Home Opinion Demand for contractors spikes as skills disappear across the country
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Demand for contractors spikes as skills disappear across the country

by uma

 

As skills disappear across the UK, employers are relying heavily on contract professionals to keep businesses operating as threats of a recession increase. That’s according to the latest data from the Association of Professional Staffing Companies (APSCo)

The data – provided by the global leader in software for the staffing industry, Bullhorn – revealed that the number of contract roles in the UK grew 13% in July 2022 when compared to pre-pandemic figures (July 2019). In comparison, the number of permanent jobs dropped 23% in the same period.

This reliance on temporary resources to fill staffing gaps has been steadily growing amid the on-going skills crisis, with APSCo’s data showing that contractor jobs rose 2% between June and July 2022 and 7% between July 2021 and 2022. In comparison, permanent job numbers have dropped, down 1% from June to July 2022. Perm vacancies also reported a similar decline annually in July.

While permanent hiring figures are down for the second month in a row, further exacerbating concerns that a recession is looming, the data revealed a worrying downward trend in average salaries, which fell 7% year-on-year. With the UK facing a cost-of-living crisis, this will no doubt exacerbate the shortage of applications for current roles and will further increase the reliance on the contract market.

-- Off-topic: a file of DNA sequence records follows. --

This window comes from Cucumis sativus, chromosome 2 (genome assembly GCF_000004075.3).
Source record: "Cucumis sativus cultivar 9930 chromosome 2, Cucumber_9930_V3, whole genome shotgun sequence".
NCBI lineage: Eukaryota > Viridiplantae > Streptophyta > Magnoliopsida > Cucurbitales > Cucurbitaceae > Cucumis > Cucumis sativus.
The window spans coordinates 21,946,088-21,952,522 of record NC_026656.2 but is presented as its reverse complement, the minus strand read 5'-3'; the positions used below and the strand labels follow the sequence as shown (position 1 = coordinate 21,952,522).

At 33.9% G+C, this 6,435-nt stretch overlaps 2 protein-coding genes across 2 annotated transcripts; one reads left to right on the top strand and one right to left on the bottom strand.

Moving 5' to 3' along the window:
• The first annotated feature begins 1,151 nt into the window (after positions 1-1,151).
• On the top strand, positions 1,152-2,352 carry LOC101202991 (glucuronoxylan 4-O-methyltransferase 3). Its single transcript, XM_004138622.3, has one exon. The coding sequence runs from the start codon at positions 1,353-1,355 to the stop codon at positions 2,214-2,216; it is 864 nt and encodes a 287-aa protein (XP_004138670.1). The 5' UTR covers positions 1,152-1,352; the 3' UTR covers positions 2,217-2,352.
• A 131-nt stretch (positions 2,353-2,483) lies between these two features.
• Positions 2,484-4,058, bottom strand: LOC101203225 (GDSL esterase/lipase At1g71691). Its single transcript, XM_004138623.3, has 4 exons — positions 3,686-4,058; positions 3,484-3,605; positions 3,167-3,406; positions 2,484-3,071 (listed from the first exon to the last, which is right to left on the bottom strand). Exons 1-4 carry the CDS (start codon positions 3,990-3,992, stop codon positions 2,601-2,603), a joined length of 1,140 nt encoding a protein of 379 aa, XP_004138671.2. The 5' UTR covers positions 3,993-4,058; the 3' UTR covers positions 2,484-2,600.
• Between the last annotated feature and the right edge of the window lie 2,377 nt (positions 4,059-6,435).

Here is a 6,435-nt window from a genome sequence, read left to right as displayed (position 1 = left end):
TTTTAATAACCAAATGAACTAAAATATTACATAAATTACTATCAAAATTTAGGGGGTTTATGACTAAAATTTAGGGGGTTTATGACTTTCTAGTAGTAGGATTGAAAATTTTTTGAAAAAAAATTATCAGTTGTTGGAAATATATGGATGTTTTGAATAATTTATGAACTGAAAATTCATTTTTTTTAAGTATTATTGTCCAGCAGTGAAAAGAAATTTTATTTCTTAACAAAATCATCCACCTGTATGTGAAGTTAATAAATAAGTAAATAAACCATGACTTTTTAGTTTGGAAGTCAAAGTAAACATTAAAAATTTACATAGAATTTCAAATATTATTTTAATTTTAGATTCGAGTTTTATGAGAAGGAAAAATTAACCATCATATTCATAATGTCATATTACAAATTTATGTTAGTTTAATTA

Ann Swain, CEO of APSCo comments:

“The data is painting a worrying picture for the UK’s permanent recruitment market at a time of continued instability. We are still seeing the impact of the pandemic play out, but to see such significant spikes in contractor recruitment when comparing pre-pandemic levels with today, while permanent jobs decline, highlights that the country’s skills agenda is balancing on a knife’s edge. Companies are faced with no other choice but to turn to contractors to keep business as usual operations running, but for many, that’s not a sustainable approach. With average permanent salaries also dropping despite the cost-of-living crisis, our economic stability is at stake. While we await the decision around a new Prime Minister for the country, my hope is that the successful individual prioritises a solution to the UK’s skills crisis.”

 

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